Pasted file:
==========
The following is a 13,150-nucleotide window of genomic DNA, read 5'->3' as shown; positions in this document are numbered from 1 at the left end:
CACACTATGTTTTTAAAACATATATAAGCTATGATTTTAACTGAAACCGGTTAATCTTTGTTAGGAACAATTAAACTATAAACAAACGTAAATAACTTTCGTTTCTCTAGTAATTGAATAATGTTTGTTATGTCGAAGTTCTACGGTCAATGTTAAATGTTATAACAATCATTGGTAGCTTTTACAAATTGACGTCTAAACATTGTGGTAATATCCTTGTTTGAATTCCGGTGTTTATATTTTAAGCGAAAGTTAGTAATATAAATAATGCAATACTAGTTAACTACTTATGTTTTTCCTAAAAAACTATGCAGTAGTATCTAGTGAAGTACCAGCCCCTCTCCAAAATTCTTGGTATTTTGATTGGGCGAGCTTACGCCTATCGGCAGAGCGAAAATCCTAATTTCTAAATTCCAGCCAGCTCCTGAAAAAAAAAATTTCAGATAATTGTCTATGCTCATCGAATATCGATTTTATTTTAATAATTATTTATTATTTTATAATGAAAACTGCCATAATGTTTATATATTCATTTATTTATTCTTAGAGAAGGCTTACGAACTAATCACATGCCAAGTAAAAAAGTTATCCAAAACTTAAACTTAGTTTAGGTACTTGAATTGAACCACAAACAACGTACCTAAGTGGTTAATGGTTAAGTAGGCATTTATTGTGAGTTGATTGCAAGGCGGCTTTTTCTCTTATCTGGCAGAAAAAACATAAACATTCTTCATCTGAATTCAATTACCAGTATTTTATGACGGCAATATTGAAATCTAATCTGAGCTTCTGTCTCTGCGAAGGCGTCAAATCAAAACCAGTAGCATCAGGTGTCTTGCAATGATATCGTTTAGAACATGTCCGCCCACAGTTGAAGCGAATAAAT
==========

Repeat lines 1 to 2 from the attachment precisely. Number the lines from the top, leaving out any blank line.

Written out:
The following is a 13,150-nucleotide window of genomic DNA, read 5'->3' as shown; positions in this document are numbered from 1 at the left end:
CACACTATGTTTTTAAAACATATATAAGCTATGATTTTAACTGAAACCGGTTAATCTTTGTTAGGAACAATTAAACTATAAACAAACGTAAATAACTTTCGTTTCTCTAGTAATTGAATAATGTTTGTTATGTCGAAGTTCTACGGTCAATGTTAAATGTTATAACAATCATTGGTAGCTTTTACAAATTGACGTCTAAACATTGTGGTAATATCCTTGTTTGAATTCCGGTGTTTATATTTTAAGCGAAAGTTAGTAATATAAATAATGCAATACTAGTTAACTACTTATGTTTTTCCTAAAAAACTATGCAGTAGTATCTAGTGAAGTACCAGCCCCTCTCCAAAATTCTTGGTATTTTGATTGGGCGAGCTTACGCCTATCGGCAGAGCGAAAATCCTAATTTCTAAATTCCAGCCAGCTCCTGAAAAAAAAAATTTCAGATAATTGTCTATGCTCATCGAATATCGATTTTATTTTAATAATTATTTATTATTTTATAATGAAAACTGCCATAATGTTTATATATTCATTTATTTATTCTTAGAGAAGGCTTACGAACTAATCACATGCCAAGTAAAAAAGTTATCCAAAACTTAAACTTAGTTTAGGTACTTGAATTGAACCACAAACAACGTACCTAAGTGGTTAATGGTTAAGTAGGCATTTATTGTGAGTTGATTGCAAGGCGGCTTTTTCTCTTATCTGGCAGAAAAAACATAAACATTCTTCATCTGAATTCAATTACCAGTATTTTATGACGGCAATATTGAAATCTAATCTGAGCTTCTGTCTCTGCGAAGGCGTCAAATCAAAACCAGTAGCATCAGGTGTCTTGCAATGATATCGTTTAGAACATGTCCGCCCACAGTTGAAGCGAATAAAT